Dear Working Wise:
I read your article on job fair tips for job seekers and I’m wondering if you have any tips for employers? I attend quite a few job fairs and I’ve noticed some employers making mistakes. Do you have any pointers for them? Signed, Veteran
Job fairs are a great way for employers to pre-screen applicants and grab the attention of job seekers who might otherwise pass over your recruitment ads.
Don’t just collect resumes at your next job fair—use this unique face-to-face meeting opportunity to ask questions, get to know the applicants’ personalities, and create a short-list of your favorites.
Here are some tips to make the most of your next job fair:
· Staff your booth with outgoing, enthusiastic and helpful people.
· Stand up, move your table to the side and make your booth welcoming to job seekers.
· Make the first move—smile, make eye contact with job seekers, welcome them into your booth, and ask them if they are interested in learning more about your company and job opportunities.
· Wear a nametag and prepare a 15-second introduction explaining your company, industry and the types of positions and people you are looking for.
· Attract visitors to your booth with a professional-looking display, interactive demonstration, interesting promo give-a-ways, and/or short video.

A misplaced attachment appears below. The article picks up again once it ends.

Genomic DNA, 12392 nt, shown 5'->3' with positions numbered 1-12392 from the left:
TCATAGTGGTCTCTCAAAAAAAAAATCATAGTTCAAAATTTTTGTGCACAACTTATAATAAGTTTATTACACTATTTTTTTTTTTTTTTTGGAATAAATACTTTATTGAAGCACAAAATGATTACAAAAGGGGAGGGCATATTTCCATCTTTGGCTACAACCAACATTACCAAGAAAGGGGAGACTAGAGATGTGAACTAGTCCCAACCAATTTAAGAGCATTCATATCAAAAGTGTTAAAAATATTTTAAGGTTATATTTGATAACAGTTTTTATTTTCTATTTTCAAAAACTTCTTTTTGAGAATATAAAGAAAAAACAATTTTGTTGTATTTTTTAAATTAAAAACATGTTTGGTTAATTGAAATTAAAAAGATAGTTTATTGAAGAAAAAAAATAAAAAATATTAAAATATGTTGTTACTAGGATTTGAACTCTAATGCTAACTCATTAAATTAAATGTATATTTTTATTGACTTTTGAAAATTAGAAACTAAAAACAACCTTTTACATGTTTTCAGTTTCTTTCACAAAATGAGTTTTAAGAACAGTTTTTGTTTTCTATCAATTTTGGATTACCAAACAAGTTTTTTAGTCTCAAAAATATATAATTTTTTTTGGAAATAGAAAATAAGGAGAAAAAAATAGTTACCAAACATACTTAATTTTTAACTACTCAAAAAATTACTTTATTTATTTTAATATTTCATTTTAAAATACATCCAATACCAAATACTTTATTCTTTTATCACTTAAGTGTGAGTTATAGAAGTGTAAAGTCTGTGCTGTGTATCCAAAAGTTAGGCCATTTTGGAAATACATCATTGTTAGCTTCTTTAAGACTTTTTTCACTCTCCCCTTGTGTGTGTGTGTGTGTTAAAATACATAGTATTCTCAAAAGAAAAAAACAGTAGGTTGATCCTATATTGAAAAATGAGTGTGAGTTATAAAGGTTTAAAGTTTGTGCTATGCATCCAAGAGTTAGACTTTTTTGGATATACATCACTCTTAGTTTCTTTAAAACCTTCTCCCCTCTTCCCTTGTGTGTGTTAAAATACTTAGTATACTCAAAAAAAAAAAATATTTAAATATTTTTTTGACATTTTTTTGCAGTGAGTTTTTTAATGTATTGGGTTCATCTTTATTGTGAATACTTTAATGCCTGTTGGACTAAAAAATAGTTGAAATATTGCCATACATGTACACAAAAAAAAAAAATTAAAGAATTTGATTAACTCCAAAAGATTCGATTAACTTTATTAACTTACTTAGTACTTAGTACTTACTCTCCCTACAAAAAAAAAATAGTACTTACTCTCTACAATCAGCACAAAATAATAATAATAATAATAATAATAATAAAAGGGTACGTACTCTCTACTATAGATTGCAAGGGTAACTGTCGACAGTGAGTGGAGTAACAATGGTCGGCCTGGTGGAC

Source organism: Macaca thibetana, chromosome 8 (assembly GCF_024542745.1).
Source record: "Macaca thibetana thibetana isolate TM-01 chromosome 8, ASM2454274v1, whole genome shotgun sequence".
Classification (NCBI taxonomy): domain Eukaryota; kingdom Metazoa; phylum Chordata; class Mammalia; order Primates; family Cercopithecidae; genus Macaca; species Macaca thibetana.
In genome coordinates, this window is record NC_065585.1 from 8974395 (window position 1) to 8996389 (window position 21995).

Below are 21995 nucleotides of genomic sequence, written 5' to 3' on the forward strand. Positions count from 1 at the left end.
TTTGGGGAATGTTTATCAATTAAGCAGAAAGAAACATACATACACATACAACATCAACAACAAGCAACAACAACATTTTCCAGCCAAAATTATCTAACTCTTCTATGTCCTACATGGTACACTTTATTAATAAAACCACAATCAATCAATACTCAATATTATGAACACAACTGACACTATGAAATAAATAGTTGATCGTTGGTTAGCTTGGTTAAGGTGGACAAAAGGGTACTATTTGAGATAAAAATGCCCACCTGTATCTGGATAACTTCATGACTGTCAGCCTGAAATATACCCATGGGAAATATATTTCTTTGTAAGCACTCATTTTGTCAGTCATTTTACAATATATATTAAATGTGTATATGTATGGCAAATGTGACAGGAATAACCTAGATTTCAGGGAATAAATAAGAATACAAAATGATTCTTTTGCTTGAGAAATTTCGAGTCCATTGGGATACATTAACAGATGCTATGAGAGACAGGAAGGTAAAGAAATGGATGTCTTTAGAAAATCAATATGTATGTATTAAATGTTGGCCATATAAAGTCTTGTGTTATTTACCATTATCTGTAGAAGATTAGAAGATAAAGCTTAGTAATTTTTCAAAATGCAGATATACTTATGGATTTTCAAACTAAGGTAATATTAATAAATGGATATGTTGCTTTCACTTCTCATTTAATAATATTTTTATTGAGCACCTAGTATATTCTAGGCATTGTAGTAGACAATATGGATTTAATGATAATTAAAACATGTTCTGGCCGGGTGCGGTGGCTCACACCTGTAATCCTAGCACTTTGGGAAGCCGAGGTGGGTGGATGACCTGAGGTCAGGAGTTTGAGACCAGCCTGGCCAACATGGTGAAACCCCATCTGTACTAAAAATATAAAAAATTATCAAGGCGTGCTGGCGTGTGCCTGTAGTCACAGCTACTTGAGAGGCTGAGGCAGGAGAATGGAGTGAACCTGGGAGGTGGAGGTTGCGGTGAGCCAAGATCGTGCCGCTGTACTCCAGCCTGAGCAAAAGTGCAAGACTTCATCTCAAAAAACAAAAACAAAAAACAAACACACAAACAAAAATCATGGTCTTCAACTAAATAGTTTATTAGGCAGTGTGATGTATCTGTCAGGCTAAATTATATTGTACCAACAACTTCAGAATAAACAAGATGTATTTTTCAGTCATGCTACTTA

· Bring lots of business cards and have a list of available positions handy.
· Be sure you have enough staff to avoid long lineups of job seekers and give your booth staff some much-needed breaks throughout the day.
· Be courteous of other employers, including volume levels on your audio-visual equipment.
· Label and secure laptops and other valuable equipment so you can focus your attention on the job seekers.
· Wear comfortable shoes and take a short break every hour to relieve sore feet and backs. Bring a rubber mat if you are standing on concrete all day.
· Take a tour around to other booths and borrow ideas you like for next time.
· Don’t eat in your booth, leave your booth empty, or sit behind your table with your arms crossed and your eyes down.
The people in your booth make the biggest difference. Booth staff should be friendly ambassadors for your company who enjoy meeting new people. They should also be properly trained to answer job-seeker questions.
Staff working in your booth should be prepared to answer questions, including:
· What positions are available and what do those people do?
· What are the working conditions, hours and compensation?
· What qualifications do I need for that position?
· Do you have any entry-level positions available?
· Will you provide training or support my training for this position?
· How would you describe your corporate culture?
· What do you like about your job / company?
· What sets your company apart from other employers?
· What is the hiring outlook in this field?
· What is the growth outlook for your company?
Want to put these tips to the test? You can find out about upcoming job fairs in your community at http://employment.alberta.ca/jobfairs
Do you have a work-related question? Send your questions to Working Wise, at firstname.lastname@example.org. Charles Strachey is a regional manager with Alberta Employment and Immigration. This column is provided for general information.